Retailers Fight Showrooming
Looking specifically at showrooming, a recent ClickIQ survey found that 46 percent of online shoppers used smartphones and other means to research products while in a store, only to ultimately buy online. Likewise, Foresee surveys conducted between 2009 and 2011 found that the number of smartphone users accessing competitive websites while in a store jumped from 25 percent in 2009 to 43 percent in 2011. On the positive side, 65 percent of those shoppers reported accessing the website of the store they were shopping in, up from 52 percent in 2009.
Taking a broader view, the Pew Internet and American Life Project found that 25 percent of U.S. mobile phone users (46 percent of which own smartphones) used their phones over the 2011 holidays to look for a better deal while shopping in a store, while 38 percent called a friend for advice and 24 percent checked online product reviews. The trend is not all negative. The Pew survey further revealed that 35 percent of those shoppers ultimately bought from the store they were in compared with 19 percent who bought the product online and 8 percent who bought the item at another store.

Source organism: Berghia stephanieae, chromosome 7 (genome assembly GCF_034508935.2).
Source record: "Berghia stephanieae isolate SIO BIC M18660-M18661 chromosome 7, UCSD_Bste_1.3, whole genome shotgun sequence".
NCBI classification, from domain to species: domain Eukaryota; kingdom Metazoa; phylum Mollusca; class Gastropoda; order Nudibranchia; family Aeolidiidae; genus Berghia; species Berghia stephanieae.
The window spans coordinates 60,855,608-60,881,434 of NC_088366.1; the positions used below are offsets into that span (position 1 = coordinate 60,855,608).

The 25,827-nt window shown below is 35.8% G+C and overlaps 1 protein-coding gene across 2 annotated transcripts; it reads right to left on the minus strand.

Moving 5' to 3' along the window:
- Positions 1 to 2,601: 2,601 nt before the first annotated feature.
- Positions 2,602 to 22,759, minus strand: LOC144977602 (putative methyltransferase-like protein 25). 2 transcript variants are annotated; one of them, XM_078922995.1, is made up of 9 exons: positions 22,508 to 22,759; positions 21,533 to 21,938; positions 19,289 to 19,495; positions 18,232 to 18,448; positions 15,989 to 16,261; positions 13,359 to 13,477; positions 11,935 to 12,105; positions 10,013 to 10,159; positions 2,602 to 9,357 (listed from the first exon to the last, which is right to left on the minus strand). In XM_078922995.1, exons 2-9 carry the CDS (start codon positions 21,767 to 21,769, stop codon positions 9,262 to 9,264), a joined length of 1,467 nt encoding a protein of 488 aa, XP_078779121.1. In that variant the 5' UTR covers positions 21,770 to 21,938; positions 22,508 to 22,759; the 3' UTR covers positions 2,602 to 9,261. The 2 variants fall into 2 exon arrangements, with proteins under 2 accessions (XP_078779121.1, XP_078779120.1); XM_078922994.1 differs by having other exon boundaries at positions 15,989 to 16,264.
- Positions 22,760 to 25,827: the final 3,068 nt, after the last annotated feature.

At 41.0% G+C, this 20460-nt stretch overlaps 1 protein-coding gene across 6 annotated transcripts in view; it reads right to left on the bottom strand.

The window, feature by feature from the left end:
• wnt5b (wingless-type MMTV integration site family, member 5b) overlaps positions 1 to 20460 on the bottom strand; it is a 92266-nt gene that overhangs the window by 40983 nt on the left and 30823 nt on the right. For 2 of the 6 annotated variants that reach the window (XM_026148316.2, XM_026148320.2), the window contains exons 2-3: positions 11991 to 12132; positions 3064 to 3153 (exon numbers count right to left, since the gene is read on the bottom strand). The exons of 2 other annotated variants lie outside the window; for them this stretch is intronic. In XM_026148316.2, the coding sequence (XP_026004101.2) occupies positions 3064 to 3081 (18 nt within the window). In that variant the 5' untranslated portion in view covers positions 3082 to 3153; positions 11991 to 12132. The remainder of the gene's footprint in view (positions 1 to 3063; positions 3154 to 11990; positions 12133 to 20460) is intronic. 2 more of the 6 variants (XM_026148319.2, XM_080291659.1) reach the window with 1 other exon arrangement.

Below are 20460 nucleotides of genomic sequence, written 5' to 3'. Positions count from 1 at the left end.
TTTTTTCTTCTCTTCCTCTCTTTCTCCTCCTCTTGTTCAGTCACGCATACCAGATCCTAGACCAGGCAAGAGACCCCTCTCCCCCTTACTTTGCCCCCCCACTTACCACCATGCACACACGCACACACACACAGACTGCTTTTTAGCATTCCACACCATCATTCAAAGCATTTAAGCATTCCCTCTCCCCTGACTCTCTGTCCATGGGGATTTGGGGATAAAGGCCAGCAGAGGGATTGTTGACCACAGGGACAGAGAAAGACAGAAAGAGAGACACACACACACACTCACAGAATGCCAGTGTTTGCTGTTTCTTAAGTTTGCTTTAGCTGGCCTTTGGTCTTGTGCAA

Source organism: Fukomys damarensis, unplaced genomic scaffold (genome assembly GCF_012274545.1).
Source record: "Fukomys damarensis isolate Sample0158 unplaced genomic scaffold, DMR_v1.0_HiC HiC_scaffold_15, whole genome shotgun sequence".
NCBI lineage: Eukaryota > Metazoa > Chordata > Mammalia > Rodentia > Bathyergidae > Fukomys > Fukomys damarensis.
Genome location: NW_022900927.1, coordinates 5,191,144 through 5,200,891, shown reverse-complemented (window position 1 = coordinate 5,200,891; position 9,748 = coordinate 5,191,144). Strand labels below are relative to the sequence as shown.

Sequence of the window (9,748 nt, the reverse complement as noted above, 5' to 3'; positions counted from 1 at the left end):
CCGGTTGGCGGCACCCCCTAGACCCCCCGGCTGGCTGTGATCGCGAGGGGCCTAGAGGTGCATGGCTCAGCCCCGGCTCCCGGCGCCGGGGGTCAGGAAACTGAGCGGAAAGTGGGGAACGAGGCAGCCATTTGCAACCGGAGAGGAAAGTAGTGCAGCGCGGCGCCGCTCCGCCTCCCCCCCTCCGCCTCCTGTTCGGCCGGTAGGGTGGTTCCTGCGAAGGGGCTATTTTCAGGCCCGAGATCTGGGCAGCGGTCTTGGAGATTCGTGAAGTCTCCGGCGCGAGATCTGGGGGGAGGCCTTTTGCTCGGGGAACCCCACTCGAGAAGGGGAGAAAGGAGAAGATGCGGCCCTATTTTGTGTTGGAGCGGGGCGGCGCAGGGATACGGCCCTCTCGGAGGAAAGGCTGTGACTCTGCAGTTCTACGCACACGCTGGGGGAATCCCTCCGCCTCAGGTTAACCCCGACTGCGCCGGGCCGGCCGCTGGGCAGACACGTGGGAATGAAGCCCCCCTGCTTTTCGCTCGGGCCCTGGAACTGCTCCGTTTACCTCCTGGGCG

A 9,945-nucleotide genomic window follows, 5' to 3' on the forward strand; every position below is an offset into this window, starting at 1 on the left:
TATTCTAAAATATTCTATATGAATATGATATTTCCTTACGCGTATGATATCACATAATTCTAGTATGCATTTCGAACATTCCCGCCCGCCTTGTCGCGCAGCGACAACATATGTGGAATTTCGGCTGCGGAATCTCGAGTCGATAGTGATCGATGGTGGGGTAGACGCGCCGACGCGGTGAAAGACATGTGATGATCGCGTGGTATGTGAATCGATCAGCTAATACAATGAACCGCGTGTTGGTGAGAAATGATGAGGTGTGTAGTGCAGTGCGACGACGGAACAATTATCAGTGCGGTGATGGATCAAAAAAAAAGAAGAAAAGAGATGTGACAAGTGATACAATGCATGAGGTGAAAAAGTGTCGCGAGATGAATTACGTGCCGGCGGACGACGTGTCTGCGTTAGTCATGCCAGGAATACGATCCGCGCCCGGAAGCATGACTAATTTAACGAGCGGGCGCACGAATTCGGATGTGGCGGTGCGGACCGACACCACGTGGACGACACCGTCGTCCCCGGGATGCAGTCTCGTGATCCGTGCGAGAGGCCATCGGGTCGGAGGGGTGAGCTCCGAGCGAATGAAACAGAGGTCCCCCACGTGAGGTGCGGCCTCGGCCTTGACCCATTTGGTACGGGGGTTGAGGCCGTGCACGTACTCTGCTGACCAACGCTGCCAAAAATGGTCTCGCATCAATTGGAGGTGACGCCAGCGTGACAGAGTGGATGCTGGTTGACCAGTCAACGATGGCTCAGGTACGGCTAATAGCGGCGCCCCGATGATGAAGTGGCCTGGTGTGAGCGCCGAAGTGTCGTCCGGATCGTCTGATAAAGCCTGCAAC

Brick and Mortar Responds
Retailers are responding to “showrooming” in a variety of ways, ranging from matching online prices to stressing services you can’t get online to using social media to nurture and reward loyal customers.
“The impact on our business is exponential,” said Debbie Schaeffer, owner of Mrs. G TV & Appliance, which has been operating in Lawrenceville, N.J., for more than half a century. She estimates that online price-comparison shopping results in a loss in revenue of about 10 percent, but she is quick to point out that pricing is not the main problem. “We feel we can compete on price and more and more manufacturers are now policing MAP policies online,” she said. “The challenge is when consumers feel they don’t need to pay New Jersey sales tax. It puts us at a 7-percent disadvantage. It’s very unfair.”